To justify unilateral redactions of discoverable documents, a responding party should demonstrate not only that such redactions are necessary to protect business information but also that a protective order explicitly providing for the protection of confidential information is inadequate. ICD Fin. Pub., Inc. v. Bonddesk Grp., LLC, No. 15-cv-1085-pp, 2017 WL 4863202 (E.D. Wis. Oct. 26, 2017).
Referencing the 2015 amendments to the Federal Rules of Civil Procedures that emphasized proportionality, the court in this action clarified that these amendments did not alter the fact that information does not have to be admissible evidence to be discoverable. In its motion to compel, the plaintiff produced evidence of “unilaterally redacted” documents that the defendant designated “irrelevant.” In one 37-page document, for example, the defendant redacted more than 30 pages that it labeled “nonresponsive.” The court noted that instead of employing “line-item” redactions based on personal information or account numbers sanctioned by Fed. R. Civ. Pro. 5.2, the defendant “blocked out large chunks of information on documents that, by virtue of producing them, [the defendant] admit[ted] are discoverable.”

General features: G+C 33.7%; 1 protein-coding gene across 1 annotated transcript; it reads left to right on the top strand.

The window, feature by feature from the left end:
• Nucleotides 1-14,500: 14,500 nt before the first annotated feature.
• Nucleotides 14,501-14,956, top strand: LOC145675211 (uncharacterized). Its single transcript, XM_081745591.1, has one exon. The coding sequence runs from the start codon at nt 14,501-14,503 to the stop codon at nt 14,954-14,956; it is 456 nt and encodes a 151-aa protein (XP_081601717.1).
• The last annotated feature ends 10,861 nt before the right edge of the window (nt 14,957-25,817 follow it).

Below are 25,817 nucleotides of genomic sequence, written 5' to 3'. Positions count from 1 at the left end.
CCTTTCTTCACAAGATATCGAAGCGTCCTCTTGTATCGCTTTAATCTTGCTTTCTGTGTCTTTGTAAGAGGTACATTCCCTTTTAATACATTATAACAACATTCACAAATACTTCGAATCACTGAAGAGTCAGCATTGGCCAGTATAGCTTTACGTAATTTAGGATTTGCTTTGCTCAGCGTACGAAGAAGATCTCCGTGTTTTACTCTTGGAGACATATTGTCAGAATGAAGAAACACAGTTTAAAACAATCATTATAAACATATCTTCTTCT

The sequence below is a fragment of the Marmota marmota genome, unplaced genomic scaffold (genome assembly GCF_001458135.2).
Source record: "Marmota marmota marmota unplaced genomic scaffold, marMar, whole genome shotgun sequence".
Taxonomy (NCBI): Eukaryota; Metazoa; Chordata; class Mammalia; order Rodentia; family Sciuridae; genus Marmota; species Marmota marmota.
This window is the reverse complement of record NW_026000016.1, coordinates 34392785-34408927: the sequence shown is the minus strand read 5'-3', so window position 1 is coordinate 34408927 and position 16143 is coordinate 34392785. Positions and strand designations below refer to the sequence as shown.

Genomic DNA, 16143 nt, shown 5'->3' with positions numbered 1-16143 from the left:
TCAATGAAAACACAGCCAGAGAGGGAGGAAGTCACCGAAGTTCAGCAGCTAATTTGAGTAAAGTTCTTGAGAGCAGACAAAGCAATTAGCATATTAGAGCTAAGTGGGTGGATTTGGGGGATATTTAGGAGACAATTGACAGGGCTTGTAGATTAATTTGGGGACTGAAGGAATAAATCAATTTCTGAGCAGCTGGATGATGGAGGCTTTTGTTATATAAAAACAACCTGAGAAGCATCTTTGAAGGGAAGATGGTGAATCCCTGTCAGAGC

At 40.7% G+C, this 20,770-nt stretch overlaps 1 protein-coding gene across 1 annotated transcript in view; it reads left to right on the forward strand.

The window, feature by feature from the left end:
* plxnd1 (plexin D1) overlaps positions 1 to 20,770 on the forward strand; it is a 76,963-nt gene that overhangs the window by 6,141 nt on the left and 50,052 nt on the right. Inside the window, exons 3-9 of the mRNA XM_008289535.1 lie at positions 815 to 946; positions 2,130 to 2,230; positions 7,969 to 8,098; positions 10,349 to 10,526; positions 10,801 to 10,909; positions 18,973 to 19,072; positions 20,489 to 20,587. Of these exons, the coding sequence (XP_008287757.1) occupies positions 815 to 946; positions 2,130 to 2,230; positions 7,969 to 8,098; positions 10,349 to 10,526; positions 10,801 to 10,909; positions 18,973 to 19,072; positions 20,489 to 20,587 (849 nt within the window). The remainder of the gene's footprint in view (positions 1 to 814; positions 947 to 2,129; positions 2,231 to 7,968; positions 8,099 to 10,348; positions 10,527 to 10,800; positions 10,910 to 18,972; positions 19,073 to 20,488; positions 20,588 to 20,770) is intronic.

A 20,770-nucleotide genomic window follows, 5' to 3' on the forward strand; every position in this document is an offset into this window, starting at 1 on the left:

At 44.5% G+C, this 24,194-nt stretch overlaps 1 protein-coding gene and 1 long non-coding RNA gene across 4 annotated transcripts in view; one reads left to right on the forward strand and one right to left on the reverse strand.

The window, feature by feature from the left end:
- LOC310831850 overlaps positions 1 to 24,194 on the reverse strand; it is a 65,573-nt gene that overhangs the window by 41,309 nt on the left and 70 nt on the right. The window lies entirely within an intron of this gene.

The court underlined the negative incentives that affirming such redactions would create: Parties would be “improperly incentivized to hide as much as they dare.” Without sufficient justification, which the defendant did not provide, the court declined to permit such restrictive redactions that conflict with the liberal policies of discovery. The information in the defendant’s documents was safeguarded by an order explicitly providing for the protection of information marked “confidential.” Absent any evidence demonstrating that this order is inadequate to protect the defendant, the court declined to alter traditionally broad discovery rules by allowing unilateral redaction of responsive documents based on relevance grounds.
Mollie Beth Wallace is a 1L at Cumberland School of Law, Samford University in Birmingham, Alabama.